Character changes aside, the animated series also reframes the events of the comic in order to better suit its format. The comic follows Robert Kirkman’s signature style—it’s meticulous, expository, and wordy (and I say this as someone who’s read all of Hunter x Hunter). It’s not at all a bad thing that the comic takes its time to develop its story and characters through text, but it wouldn’t translate well as a TV show.
The animated series takes advantage of how its characters can express themselves in more ways than they could in a comic. Body language, tone of voice, and complex facial expressions take the place of the comic’s large, cascading speech bubbles. Since the animated series is able to more efficiently depict its characters’ personalities and motivations, each episode leaves plenty of room for action sequences and world-building scenes.
Putting Mark’s story aside, what you’ll see in the animated series is the Invincible universe being built potentially to open up more story arcs in the following seasons. Villain origin stories, key recurring locations and characters, and a subplot with a character named Robot help to flesh out the world that Mark will eventually have to fight to protect against a certain planet of superbeings.
From Mark’s daily life to his superhero exploits, and scenes from the world around him, Invincible’s first season takes only a few story arcs from the comic’s early issues and refocuses them to highlight the story’s more emotional, and action-packed moments. You’d be surprised at how few issues of the comic are actually adapted in the first season, but I’d argue that this is what makes the animated series a successful adaptation: its small, manageable, but focused scope.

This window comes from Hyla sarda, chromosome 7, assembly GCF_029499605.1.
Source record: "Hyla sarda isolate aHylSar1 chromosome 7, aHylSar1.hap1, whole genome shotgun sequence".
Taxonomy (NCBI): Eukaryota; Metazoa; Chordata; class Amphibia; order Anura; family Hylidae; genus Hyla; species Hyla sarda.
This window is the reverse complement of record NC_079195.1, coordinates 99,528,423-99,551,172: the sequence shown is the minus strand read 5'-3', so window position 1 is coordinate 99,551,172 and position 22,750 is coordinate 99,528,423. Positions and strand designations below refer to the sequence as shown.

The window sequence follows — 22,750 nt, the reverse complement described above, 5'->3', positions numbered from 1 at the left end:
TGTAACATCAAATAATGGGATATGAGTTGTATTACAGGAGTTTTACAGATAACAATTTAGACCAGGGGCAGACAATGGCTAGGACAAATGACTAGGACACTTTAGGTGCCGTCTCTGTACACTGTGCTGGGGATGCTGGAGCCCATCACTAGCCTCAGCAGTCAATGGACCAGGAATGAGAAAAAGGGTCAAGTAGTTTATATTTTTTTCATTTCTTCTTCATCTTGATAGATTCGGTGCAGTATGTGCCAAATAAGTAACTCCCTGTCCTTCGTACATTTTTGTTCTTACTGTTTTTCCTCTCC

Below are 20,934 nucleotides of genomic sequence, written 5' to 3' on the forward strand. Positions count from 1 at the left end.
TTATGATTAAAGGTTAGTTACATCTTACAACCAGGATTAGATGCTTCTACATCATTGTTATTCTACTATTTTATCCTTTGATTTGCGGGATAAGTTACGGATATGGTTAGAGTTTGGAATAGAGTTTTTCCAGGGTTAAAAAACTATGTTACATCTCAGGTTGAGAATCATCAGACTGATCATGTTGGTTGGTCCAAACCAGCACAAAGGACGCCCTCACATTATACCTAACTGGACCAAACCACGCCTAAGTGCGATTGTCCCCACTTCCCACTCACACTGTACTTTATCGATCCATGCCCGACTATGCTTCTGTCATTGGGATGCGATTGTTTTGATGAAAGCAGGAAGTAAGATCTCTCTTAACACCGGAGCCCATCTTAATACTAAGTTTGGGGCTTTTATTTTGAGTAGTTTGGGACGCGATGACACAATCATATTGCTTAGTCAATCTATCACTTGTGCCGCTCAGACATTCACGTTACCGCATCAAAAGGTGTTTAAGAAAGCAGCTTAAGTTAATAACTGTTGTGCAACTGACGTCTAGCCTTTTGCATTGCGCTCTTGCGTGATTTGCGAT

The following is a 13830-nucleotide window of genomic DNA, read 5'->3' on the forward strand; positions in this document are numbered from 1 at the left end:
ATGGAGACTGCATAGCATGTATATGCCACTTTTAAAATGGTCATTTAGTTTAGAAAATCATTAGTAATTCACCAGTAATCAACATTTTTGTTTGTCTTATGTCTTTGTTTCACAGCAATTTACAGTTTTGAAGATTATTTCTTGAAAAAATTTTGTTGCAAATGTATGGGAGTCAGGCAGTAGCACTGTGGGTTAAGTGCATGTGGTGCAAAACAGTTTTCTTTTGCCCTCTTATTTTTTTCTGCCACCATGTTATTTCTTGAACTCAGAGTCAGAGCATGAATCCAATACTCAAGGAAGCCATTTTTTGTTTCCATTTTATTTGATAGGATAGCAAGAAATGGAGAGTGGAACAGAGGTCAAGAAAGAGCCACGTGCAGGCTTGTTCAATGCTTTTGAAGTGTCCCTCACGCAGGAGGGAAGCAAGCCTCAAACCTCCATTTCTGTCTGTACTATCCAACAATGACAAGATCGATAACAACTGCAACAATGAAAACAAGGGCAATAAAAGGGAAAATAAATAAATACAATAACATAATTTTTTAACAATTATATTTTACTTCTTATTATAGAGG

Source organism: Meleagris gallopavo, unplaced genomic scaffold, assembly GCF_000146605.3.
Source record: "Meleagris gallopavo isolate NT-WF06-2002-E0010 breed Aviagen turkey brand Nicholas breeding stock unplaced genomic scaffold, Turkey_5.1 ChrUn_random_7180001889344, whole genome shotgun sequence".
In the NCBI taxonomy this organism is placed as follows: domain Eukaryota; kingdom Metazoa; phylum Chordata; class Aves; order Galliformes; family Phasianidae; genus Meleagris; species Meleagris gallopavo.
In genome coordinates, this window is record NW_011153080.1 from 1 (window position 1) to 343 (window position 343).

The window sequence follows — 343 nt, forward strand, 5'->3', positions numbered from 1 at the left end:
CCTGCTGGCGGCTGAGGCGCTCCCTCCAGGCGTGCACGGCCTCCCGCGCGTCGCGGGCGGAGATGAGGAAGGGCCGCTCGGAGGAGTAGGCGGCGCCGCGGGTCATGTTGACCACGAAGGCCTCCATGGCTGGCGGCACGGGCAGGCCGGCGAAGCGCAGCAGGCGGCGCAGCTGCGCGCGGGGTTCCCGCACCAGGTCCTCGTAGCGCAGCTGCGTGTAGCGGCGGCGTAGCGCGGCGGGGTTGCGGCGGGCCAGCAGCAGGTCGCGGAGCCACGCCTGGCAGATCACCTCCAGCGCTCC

Invincible’s first season is all about how Mark eventually has to confront the story’s main antagonist (who makes himself known in the post-credits scene of episode 1, though you probably know who he is at this point). The animated series takes its time in establishing Mark’s relationships with the show’s characters in order to better highlight key events. From Mark’s first botched encounter with alien supervillains to his short arc of saving a community from a superpowered ganglord, and finally the season’s climactic ending, the show’s violent moments aren’t played for shock, but as culminations of Mark’s emotional growth.
Invincible subdues its action and violence in order to make room for the story’s more YA-adjacent elements, but it’s those YA moments that lend the most impact to the parts where Mark has to fight and find his motivations as a superhero. When Mark bleeds, it isn’t for the same cheap reason as the ultraviolence found in Kick-Ass or The Boys. There’s always a proper reason or motivation at the root of the show’s violence, and even its main antagonist has his own reasons for shedding blood.
What the comic book does relatively poorly in its early issues is its handling of Mark’s non-superhero life. Sure, there are scenes of him just hanging out with William and living his high school life, but the comic thrusts readers into his superhero arcs right away. It’s hard to feel the weight or stakes at hand when Invincible has to confront the main villain. By reframing, retelling, and giving a little more attention to the comic’s earlier issues, the animated series succeeds in being an adaptation that in certain parts even surpasses its source material. It’s an adaptation that takes all the best parts from the comic while making tasteful tweaks and changes to better suit its 8-episode run.
Have you finished binge-watching all 8 episodes of Invincible on Prime Video? What’re your thoughts on this adaptation? Share your thoughts with us in the comments! And for more news, updates, and reviews on the latest superhero shows to grace our big and small screens, be sure to stay tuned to our website and social media.